Flung into a different universe, Jake looks around, amazed by wonders of the alien world around him. An array of seemingly unnatural colours grow and glow from the darkness. As he floats through this new environment, he is filled with a sense of excitement and his brain works to process the spectacle before him.
No. This isn’t a scene from Avatar. He’s def not in a groovy black-lit basement. Jake has just taken his first UV night dive off the coast of Gili Meno.
UV diving is a form of night diving that is more correctly called “Fluorescent” or “Fluoro” diving. The light used to reveal the splendid, neon colours is actually not ultraviolet (which is invisible to the human eye) but a blue light with a wavelength of around 470nm (if you’re interested in that kind of thanggg….). When exposed to this blue ‘excitation light’, scientists have found that some corals glow in hues of yellow, green and orange. Different from bioluminesence, fluorescent corals do not emit their own light. Instead, they take the light in, get a little crazy with some electrons, and then re-emit the light with a different wavelength.
Oh you want more? No problem, Madame Curie. Okay, more specifically, fluorescent animals contain proteins that absorb the energy from the blue light. The energy from the blue lights boosts electrons within these specified proteins into a more energetic but very unstable state, jumping from valance electron shell to a higher shell. The electrons then immediately return to a more stable state, emitting the excess energy as light of a longer wavelength and lower energy, typically displaying in greens, yellows, oranges and reds. The colour that we eventually see is based on how many jumps the electron makes.
While the presence of fluorescence in marine creatures has been known to scientists for almost 100 years, getting to see creatures in this environment has only been available to the public in the past 10 years. Now, increasingly advanced technology has made this world more readily available and we continue to learn more about fluoresence. Whilst studying and filming fluorescent corals in 2013, one scientist noticed an aberration on one of his films. He suspected foul play – was one of his colleagues playing a practical joke? No! It was a little moray eel, lit up like an orange glow stick. Since then, over 200 fish species have been found to fluoresce, and in 2015 the first glowing reptile was discovered (a population of hawksbill turtles in the Solomon Islands).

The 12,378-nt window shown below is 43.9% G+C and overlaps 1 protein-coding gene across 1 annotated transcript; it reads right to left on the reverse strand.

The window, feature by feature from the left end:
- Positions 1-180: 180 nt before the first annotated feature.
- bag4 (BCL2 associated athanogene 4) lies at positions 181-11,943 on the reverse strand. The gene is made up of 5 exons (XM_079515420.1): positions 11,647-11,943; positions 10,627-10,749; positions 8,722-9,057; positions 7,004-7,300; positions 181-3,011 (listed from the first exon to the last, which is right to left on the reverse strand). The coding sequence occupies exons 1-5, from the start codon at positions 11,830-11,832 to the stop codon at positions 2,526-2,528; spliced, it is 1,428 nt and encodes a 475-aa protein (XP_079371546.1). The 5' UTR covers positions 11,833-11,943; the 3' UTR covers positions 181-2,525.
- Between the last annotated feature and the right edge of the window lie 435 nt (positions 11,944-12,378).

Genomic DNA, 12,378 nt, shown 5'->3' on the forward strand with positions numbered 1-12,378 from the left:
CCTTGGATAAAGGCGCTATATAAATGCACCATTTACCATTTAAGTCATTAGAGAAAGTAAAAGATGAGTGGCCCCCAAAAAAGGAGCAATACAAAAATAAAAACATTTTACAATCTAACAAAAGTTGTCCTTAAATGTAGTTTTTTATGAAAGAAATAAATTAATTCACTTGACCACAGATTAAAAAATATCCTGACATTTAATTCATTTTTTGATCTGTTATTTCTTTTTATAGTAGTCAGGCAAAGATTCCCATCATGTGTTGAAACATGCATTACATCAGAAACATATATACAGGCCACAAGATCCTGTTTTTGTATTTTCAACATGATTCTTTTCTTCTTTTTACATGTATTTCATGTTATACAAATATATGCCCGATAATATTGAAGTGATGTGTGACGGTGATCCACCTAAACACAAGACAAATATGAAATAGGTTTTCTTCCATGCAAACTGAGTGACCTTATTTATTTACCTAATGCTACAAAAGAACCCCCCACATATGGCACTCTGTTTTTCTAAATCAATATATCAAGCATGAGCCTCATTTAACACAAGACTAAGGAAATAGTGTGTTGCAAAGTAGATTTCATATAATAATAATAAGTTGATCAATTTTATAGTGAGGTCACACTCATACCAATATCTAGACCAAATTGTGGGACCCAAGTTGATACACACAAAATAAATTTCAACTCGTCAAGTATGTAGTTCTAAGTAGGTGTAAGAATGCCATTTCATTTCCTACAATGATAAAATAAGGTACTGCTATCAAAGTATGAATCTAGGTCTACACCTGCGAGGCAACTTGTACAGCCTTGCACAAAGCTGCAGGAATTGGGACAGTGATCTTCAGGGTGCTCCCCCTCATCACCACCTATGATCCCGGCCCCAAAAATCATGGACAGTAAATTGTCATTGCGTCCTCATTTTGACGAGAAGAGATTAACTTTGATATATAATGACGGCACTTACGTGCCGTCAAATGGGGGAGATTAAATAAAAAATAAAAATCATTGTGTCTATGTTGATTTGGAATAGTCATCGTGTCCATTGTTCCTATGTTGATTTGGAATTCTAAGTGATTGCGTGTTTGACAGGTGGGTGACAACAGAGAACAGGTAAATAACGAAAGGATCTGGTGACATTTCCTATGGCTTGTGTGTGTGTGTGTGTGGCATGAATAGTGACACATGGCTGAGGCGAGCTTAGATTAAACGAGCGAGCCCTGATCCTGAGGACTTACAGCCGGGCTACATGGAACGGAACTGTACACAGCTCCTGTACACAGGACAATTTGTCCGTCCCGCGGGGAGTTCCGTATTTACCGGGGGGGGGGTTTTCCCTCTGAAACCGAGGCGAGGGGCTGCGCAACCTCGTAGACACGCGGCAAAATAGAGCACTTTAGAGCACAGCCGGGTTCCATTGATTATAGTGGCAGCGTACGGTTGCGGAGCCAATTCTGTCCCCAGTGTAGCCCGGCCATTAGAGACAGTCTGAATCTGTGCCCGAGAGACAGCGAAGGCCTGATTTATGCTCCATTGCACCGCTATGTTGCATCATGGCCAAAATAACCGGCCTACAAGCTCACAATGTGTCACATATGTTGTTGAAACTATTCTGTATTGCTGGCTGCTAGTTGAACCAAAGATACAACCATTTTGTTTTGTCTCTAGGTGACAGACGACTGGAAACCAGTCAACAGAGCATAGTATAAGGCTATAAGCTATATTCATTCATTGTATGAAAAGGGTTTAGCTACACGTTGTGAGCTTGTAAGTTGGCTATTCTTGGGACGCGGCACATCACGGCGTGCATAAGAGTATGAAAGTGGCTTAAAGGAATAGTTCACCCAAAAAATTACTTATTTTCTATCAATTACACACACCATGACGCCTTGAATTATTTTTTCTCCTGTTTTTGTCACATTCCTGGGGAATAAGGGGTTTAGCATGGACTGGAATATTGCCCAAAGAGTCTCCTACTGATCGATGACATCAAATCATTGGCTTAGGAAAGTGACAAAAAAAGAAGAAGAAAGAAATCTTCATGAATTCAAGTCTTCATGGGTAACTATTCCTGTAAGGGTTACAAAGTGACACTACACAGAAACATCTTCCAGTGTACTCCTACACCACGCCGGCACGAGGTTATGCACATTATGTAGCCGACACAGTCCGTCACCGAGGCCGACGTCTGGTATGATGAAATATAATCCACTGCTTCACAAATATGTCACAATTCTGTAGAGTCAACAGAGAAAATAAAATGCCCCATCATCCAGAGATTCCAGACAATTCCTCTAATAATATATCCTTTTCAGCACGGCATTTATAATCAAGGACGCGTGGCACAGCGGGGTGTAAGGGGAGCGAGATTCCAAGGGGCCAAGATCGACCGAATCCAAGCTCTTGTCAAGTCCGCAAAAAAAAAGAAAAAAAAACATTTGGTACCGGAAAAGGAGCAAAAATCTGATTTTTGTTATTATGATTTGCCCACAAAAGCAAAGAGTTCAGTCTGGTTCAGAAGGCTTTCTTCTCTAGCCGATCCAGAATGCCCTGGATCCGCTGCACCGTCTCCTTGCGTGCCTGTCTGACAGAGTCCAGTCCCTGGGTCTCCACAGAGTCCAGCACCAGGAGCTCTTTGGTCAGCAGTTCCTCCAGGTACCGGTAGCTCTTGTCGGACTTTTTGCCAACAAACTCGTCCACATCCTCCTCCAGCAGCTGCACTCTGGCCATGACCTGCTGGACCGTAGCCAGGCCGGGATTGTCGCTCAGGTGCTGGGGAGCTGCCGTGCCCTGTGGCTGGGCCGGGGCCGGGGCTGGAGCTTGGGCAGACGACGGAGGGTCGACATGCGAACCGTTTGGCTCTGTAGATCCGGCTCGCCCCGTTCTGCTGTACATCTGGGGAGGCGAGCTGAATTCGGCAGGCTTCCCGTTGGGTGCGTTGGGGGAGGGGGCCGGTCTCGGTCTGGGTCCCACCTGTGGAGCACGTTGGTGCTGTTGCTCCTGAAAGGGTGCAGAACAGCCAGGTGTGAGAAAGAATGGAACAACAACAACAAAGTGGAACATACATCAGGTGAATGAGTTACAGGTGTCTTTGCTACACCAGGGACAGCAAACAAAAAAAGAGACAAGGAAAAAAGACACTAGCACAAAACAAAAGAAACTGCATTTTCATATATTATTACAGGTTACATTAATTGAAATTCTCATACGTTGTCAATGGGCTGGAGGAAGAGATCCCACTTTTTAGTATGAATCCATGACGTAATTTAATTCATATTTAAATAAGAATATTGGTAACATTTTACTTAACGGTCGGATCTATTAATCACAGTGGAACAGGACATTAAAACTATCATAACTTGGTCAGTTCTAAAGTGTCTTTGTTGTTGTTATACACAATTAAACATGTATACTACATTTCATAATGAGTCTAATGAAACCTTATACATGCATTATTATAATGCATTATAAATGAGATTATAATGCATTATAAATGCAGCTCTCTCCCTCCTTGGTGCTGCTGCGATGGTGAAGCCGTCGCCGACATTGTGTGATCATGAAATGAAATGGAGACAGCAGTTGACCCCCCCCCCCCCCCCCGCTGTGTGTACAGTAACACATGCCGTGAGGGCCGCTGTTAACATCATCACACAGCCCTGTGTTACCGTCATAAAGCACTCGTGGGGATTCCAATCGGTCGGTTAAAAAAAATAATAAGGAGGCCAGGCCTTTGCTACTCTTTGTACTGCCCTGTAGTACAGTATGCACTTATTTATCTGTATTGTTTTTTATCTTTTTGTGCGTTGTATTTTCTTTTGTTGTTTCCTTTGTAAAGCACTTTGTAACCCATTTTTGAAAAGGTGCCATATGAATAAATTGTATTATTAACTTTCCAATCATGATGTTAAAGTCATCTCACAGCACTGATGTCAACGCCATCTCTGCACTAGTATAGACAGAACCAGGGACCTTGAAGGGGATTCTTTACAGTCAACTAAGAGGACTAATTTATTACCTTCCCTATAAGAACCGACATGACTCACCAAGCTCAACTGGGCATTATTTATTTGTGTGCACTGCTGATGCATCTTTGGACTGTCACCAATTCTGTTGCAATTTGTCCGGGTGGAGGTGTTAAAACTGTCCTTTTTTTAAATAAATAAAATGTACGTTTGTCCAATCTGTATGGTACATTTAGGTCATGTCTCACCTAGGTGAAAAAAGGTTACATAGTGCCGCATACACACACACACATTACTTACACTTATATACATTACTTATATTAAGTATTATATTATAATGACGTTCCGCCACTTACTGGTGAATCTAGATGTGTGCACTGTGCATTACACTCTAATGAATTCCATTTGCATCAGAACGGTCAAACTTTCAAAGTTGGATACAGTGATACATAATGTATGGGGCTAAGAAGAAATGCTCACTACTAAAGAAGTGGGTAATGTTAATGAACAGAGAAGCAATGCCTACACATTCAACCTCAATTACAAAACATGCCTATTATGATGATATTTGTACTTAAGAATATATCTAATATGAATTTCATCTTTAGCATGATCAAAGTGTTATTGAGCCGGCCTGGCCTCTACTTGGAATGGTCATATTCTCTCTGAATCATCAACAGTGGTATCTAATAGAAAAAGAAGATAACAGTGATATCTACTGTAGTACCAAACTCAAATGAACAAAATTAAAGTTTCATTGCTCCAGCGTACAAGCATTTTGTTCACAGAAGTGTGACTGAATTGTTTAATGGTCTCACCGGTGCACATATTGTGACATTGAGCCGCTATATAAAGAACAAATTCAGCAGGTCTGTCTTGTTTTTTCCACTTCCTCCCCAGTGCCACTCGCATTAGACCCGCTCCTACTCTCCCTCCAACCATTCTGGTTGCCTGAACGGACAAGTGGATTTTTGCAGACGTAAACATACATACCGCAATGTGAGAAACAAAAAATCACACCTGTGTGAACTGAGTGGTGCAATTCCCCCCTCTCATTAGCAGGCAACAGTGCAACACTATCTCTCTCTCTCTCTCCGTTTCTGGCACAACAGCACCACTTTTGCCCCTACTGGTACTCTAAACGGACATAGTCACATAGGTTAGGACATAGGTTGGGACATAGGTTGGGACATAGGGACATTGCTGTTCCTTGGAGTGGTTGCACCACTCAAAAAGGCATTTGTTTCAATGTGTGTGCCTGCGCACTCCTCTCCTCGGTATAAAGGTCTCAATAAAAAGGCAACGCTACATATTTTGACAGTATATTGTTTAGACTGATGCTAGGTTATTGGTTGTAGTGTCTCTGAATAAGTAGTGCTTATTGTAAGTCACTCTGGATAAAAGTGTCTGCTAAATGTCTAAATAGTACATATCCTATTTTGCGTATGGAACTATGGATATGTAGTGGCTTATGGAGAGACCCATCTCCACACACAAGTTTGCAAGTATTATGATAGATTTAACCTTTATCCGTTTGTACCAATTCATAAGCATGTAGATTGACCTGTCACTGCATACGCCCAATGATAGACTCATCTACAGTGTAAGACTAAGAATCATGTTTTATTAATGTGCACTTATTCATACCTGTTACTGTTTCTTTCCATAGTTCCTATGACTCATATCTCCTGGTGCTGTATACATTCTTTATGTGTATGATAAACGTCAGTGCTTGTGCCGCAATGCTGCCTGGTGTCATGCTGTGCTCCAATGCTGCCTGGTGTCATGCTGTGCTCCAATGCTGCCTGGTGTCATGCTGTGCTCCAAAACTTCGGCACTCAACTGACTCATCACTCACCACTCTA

The exact reasons why fluorescence has evolved in so many disparate species remain unclear, but it is not surprising that organisms living in a predominantly blue world will make use of that blueness.
Fluorescence may have developed in corals as a form of sun protection allowing organisms to absorb and release excess UV energy. Some corals’ body mass are comprised of up to 17% of these special proteins, so they are clearly important in some way.
For many glowing fish, intraspecies recognition seems to be the main advantage; i.e. to help members of the same species identify each other. As many of these species have yellow filters in their eyes that allow them to see bioflouresence in others, it is possible the glow is used to communicate while remaining hidden from predators. I mean, if you are a small eel and spend much of your life hiding away in nooks and crannies, you don’t want to spend too much time out and about looking for a mate. It helps if you can sneak out into the open, spot a glowing partner, do the deed and then return quickly to the safety of your hidey hole. A little like Underwater Tinder.